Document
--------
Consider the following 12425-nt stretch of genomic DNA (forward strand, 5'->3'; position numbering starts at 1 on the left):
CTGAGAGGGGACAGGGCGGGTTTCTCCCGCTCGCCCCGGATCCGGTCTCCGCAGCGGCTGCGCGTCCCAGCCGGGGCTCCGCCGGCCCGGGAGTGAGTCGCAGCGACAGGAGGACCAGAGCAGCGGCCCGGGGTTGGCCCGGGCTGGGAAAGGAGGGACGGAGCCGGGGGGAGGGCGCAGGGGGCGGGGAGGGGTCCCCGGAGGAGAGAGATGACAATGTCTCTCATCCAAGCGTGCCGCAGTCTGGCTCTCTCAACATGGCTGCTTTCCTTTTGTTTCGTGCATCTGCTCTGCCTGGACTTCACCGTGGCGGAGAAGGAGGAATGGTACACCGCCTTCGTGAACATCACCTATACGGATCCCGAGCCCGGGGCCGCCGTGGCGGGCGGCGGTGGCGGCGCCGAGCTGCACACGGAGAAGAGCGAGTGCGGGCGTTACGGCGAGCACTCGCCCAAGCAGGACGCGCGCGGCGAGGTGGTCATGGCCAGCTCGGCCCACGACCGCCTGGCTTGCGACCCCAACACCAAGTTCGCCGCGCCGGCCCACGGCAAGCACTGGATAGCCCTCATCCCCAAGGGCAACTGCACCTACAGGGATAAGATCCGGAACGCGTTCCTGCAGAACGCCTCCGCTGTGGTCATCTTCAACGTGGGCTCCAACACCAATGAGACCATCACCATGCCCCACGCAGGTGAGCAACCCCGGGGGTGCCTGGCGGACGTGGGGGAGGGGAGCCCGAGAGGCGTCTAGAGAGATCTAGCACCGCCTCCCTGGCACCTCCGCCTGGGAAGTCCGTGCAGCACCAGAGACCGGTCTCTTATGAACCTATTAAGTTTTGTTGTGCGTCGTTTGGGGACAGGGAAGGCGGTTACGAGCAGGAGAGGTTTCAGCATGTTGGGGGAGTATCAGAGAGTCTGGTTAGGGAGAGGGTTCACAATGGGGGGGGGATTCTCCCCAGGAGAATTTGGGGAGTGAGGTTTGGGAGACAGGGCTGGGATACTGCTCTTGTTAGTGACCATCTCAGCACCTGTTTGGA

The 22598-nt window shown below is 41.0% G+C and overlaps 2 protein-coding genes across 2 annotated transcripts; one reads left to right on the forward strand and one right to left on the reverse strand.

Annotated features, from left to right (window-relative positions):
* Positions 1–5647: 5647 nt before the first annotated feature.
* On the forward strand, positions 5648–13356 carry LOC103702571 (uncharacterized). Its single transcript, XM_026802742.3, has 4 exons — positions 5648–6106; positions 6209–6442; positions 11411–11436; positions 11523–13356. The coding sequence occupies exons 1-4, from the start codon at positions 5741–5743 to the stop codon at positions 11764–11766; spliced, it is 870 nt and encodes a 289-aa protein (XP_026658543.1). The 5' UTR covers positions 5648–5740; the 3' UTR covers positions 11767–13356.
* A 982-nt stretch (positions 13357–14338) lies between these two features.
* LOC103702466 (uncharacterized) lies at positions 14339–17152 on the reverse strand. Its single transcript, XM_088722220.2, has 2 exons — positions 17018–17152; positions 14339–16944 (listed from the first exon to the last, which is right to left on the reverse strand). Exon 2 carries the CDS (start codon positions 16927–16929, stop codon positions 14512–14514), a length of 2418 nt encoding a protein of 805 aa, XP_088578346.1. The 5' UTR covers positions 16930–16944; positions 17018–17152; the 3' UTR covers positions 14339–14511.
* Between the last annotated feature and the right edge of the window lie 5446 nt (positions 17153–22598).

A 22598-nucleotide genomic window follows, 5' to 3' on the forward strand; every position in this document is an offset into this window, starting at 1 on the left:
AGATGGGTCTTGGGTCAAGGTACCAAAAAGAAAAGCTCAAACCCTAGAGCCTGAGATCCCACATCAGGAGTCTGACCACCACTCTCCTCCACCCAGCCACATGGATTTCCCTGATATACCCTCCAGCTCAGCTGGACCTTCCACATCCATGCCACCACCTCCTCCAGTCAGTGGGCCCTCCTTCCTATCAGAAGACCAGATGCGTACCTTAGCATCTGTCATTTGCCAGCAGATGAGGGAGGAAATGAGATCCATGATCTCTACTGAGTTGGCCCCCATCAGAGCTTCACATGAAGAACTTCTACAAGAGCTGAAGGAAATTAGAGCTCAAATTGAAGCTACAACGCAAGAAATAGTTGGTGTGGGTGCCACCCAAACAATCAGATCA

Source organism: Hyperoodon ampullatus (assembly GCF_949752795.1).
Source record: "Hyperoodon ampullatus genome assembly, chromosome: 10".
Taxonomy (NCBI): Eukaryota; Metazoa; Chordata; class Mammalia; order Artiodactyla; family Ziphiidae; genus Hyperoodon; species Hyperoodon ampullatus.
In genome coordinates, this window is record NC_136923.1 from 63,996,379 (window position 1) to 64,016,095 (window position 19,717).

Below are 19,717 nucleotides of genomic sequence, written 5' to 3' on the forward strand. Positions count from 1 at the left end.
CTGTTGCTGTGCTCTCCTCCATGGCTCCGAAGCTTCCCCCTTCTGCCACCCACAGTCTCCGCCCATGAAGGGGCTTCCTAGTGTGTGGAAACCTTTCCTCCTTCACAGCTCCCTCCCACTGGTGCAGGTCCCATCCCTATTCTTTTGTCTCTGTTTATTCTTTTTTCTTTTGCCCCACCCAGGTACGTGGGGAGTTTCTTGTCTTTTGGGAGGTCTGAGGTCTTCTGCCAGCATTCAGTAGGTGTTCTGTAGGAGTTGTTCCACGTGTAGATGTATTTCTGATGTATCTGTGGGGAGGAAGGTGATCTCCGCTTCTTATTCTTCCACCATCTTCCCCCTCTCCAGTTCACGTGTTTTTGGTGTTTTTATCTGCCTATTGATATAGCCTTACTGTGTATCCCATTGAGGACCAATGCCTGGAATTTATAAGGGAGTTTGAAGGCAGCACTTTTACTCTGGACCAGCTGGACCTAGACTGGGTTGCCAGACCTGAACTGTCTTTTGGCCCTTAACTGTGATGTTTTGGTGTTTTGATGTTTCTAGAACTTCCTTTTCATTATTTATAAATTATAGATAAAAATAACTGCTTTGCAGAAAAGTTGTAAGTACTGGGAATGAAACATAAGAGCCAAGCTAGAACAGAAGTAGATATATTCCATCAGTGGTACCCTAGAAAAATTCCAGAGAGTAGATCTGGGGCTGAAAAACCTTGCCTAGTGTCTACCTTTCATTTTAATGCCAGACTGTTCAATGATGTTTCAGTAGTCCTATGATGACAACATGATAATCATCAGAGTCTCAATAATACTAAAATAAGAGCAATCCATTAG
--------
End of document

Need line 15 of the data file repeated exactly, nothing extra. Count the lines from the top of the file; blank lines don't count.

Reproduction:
In genome coordinates, this window is record NC_136923.1 from 63,996,379 (window position 1) to 64,016,095 (window position 19,717).